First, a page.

SOLUBILITY ENHANCEMENT METHODS WITH IMPORTANCE OF HYDROTROPY
The effectiveness of formulation depends particularly on how efficiently is drug available at the site of action. Therapeutic effectiveness of a drug basically depends upon bioavailability and the solubility of drug moiety. Â Most of the chemical entities that are being discovered are lipophilic and have poor aqueous solubility. A more than 40% drug suffers from poor water solubility. Currently number of techniques addressed the enhancement of solubility and dissolution rate of poorly soluble drugs. Hydrotropic solubilization is one of them. Hydrotropy is a solubilization phenomenon whereby addition of large amounts of a second solute results in an increase in the aqueous solubility of another solute. A hydrotrope is a compound that solubilises hydrophobic compounds in aqueous solutions. To solubilize water insoluble drugs especially in case of oral formulation, solubility remains a critical factor so for in this review various solubility enhancement techniques are highlighted and a brief review of hydrotropy and its preparation are discussed.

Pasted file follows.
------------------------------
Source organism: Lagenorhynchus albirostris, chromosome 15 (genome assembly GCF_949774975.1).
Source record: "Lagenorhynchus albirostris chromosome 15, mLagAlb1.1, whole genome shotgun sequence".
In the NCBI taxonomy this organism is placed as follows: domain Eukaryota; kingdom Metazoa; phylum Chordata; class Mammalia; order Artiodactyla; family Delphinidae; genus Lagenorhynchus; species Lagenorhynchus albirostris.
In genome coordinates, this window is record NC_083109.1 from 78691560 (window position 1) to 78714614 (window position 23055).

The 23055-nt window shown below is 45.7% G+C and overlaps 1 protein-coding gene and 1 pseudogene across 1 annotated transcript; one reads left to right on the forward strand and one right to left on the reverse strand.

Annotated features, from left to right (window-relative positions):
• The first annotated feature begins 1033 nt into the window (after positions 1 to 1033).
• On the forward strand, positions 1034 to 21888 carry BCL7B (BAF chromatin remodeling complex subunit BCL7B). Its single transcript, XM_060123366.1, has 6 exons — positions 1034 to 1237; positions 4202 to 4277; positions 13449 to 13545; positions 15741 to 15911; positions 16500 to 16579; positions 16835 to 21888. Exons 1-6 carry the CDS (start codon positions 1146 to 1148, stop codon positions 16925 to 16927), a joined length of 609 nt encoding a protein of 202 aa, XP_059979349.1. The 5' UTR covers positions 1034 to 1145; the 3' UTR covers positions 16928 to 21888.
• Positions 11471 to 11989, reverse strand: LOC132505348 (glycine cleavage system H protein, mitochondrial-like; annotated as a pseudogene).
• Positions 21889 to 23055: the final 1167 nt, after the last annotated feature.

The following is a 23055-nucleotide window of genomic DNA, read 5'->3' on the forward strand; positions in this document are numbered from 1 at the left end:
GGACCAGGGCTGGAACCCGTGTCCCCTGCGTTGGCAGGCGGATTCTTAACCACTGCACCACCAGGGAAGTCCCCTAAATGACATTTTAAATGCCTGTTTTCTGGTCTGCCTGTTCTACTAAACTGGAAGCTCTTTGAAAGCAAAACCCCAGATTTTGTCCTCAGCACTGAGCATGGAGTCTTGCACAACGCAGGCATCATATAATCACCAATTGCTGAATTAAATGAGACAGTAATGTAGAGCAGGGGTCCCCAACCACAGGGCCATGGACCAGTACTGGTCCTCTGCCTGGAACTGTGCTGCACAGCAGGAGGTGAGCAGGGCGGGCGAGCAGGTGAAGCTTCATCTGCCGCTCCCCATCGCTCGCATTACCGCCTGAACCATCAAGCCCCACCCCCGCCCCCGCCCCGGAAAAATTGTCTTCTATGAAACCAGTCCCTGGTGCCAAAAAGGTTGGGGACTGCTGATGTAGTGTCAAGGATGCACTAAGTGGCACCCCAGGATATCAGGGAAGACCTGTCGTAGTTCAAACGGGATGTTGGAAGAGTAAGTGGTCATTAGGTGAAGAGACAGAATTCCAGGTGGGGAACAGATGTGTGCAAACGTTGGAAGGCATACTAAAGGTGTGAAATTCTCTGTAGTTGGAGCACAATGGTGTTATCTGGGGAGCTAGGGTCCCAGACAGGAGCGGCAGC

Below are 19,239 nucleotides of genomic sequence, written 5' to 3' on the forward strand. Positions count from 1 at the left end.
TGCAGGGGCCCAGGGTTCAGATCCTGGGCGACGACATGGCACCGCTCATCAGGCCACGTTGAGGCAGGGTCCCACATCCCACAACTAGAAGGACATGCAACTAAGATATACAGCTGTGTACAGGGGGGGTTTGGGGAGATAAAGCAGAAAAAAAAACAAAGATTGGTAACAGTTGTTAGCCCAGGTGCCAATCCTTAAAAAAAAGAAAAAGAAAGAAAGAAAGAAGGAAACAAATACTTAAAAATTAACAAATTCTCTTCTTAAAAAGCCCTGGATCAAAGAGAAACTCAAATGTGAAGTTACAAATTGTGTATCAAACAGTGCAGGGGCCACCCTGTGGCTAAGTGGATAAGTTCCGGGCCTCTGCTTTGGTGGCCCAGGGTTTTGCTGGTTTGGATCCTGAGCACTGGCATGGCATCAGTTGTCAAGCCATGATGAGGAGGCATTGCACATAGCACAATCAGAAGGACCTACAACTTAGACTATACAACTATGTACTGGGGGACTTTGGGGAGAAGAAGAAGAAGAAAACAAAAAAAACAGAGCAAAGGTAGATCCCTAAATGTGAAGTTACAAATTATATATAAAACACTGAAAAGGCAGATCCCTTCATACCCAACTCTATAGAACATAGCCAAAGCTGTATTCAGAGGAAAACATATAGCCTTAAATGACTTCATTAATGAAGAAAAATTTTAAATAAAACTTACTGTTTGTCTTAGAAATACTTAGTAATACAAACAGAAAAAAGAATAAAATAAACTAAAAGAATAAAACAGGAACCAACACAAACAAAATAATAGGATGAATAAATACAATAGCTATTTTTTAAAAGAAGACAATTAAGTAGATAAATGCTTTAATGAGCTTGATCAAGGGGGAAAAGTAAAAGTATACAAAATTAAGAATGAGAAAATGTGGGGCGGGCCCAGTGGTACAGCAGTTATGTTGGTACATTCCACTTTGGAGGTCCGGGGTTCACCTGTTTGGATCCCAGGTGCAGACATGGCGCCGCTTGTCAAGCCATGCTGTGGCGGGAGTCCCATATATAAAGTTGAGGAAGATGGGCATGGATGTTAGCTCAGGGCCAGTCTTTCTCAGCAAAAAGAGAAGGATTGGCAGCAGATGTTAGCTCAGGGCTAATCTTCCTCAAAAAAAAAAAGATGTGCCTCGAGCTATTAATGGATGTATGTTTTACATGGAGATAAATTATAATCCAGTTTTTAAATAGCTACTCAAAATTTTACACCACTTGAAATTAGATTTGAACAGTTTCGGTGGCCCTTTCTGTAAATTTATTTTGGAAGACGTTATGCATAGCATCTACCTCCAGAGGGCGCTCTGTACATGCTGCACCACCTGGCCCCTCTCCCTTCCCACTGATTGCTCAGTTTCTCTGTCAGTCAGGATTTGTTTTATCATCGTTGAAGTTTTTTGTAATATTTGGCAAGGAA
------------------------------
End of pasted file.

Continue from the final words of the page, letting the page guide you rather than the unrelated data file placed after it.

Keywords: - Solubility, Hydrotropy, Mixed hydrotropy
Authors who publish with this journal agree to the following terms:
- Authors retain copyright and grant the journal right of first publication with the work simultaneously licensed under a Creative Commons Attribution-NonCommercial 3.0 Unported License. that allows others to share the work with an acknowledgment of the work's authorship and initial publication in this journal.
- Authors are able to enter into separate, additional contractual arrangements for the non-exclusive distribution of the journal's published version of the work (e.g., post it to an institutional repository or publish it in a book), with an acknowledgment of its initial publication in this journal.
- Authors are permitted and encouraged to post their work online (e.g., in institutional repositories or on their website) prior to and during the submission process, as it can lead to productive exchanges, as well as earlier and greater citation of published work (See The Effect of Open Access).